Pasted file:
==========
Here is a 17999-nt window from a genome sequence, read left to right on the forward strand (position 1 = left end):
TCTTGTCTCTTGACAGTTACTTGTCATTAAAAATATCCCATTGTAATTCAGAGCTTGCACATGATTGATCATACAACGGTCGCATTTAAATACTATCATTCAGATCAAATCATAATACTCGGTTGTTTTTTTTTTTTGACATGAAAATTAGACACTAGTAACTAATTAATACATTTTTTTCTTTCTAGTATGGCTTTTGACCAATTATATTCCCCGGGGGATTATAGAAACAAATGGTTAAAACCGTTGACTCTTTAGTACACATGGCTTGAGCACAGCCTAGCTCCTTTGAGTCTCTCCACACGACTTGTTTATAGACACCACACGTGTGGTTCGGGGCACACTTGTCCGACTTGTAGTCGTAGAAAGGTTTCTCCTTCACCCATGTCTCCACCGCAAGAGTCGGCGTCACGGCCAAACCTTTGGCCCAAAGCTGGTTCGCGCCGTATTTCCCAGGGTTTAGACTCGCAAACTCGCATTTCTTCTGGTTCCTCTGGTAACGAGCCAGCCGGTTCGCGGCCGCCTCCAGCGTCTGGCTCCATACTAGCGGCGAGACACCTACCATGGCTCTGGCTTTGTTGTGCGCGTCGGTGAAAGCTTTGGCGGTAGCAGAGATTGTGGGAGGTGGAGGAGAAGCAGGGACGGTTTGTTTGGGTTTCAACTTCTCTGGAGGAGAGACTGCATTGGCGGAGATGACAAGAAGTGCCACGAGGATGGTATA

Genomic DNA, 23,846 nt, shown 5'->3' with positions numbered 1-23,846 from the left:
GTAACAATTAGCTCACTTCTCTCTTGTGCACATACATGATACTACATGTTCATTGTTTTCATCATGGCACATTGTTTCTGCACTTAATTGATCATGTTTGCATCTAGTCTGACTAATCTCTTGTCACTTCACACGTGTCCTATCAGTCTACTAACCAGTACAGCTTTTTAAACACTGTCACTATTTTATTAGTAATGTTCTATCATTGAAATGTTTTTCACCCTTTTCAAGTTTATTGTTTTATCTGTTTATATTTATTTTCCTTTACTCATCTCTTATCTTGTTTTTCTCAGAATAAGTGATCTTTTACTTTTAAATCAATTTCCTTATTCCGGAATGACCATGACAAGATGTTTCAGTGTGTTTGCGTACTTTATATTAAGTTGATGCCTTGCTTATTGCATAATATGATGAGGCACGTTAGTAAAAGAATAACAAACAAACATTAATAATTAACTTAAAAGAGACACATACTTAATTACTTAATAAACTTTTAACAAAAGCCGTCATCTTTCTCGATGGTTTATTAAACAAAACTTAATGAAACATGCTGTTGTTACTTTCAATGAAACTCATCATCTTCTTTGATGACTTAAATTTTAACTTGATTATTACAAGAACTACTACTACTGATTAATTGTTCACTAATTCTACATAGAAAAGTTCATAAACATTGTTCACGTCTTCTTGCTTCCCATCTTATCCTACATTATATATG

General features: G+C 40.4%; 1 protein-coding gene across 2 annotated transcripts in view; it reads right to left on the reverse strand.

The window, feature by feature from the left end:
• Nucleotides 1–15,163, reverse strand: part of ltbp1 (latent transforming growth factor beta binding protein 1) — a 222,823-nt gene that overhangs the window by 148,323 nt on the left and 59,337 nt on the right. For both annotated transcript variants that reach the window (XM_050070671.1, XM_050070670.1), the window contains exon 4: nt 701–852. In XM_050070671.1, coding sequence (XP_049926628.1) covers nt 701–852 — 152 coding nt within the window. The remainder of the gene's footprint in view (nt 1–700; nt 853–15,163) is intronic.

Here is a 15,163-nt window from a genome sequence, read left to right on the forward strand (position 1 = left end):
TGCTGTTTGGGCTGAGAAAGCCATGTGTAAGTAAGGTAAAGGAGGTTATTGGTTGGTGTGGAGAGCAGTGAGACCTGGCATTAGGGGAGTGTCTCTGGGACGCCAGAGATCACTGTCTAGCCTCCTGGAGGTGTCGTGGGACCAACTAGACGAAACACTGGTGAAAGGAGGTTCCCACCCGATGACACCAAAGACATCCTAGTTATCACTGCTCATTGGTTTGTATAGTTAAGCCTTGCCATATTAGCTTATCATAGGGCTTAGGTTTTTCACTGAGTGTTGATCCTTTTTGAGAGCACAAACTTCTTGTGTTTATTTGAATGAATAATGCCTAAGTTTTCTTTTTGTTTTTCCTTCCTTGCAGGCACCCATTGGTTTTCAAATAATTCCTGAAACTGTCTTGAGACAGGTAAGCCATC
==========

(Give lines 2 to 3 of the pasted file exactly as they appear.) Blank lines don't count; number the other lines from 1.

TCTTGTCTCTTGACAGTTACTTGTCATTAAAAATATCCCATTGTAATTCAGAGCTTGCACATGATTGATCATACAACGGTCGCATTTAAATACTATCATTCAGATCAAATCATAATACTCGGTTGTTTTTTTTTTTTGACATGAAAATTAGACACTAGTAACTAATTAATACATTTTTTTCTTTCTAGTATGGCTTTTGACCAATTATATTCCCCGGGGGATTATAGAAACAAATGGTTAAAACCGTTGACTCTTTAGTACACATGGCTTGAGCACAGCCTAGCTCCTTTGAGTCTCTCCACACGACTTGTTTATAGACACCACACGTGTGGTTCGGGGCACACTTGTCCGACTTGTAGTCGTAGAAAGGTTTCTCCTTCACCCATGTCTCCACCGCAAGAGTCGGCGTCACGGCCAAACCTTTGGCCCAAAGCTGGTTCGCGCCGTATTTCCCAGGGTTTAGACTCGCAAACTCGCATTTCTTCTGGTTCCTCTGGTAACGAGCCAGCCGGTTCGCGGCCGCCTCCAGCGTCTGGCTCCATACTAGCGGCGAGACACCTACCATGGCTCTGGCTTTGTTGTGCGCGTCGGTGAAAGCTTTGGCGGTAGCAGAGATTGTGGGAGGTGGAGGAGAAGCAGGGACGGTTTGTTTGGGTTTCAACTTCTCTGGAGGAGAGACTGCATTGGCGGAGATGACAAGAAGTGCCACGAGGATGGTATA

Genomic DNA, 23,846 nt, shown 5'->3' with positions numbered 1-23,846 from the left: